During her early years in politics, Dr Wan Azizah Wan Ismail was often portrayed as a reluctant politician. At other times, she was painted as the genial and long-suffering wife of the jailed Anwar Ibrahim. It may be a sharp contrast from the not-so-recent past when Dr Wan Azizah Wan Ismail sat on the other side, fighting for fair play, justice and truth.
Today, as the country’s ‘number two’, she will help lead and pave the way in charting a fresh route with new beginnings for all Malaysians. She is the deputy prime minister who seems to be constantly on the move as she dives into her various roles, including as women, family and community development minister. The ophthalmologist by training said that she has not had to work so hard since she was a houseman. “It’s a new dawn. What we have criticised the Barisan Nasional government for, it’s our responsibility now to better that. “We’re the government now. We have to fulfil (our promises), deliver to the rakyat.” Although often overshadowed by her more charismatic husband at public events, underlying Dr Wan Azizah’s quiet and dignified demeanour is a competitive, strong-willed character.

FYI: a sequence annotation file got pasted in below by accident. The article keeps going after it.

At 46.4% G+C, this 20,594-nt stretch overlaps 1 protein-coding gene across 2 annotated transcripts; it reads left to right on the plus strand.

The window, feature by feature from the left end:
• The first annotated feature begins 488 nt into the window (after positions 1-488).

“It is certainly a change for me. I spend more time in Putrajaya for briefings and other sessions to know more about the government’s operating procedures. We (Pakatan Harapan) were in the opposition before, but we are now the government.” As deputy prime minister, she has had her hands full with official duties, leaving her with limited time for family. “I hardly have time to spend with my husband (former deputy prime minister Anwar Ibrahim), although he is out of jail and it is the same with my children and grandchildren,” she said in an interview with Bernama at the official residence of the deputy prime minister, Seri Satria, Putrajaya recently. What drove and kept her motivated during the dark, early days of her political career? She said it was the desire to bring about real change in the country.
“As a person, I’ll always do my best. I’m part of the process to change Malaysia for the better,” she said at her office in Putrajaya. “Five years from now, I want to see us changed, from a kleptocratic government to a country with integrity and dignity.” When she was named as deputy prime minister, Dr Wan Azizah personally requested for the women, family and community development portfolio from Prime Minister Dr Mahathir Mohamad. “People think of the women and welfare portfolio as a second or third portfolio. I wanted it because I think it’s important. “It takes care of you from the cradle to the grave. It’s a large ministry. There is a lot that we can do, improve and optimise.” Despite her busy routine, Wan Azizah was calm and composed, often flashing a smile while patiently answering and explaining softly as a kindly mother or grandmother would, to the many questions put forward by this Bernama reporter about her past 30 days in office.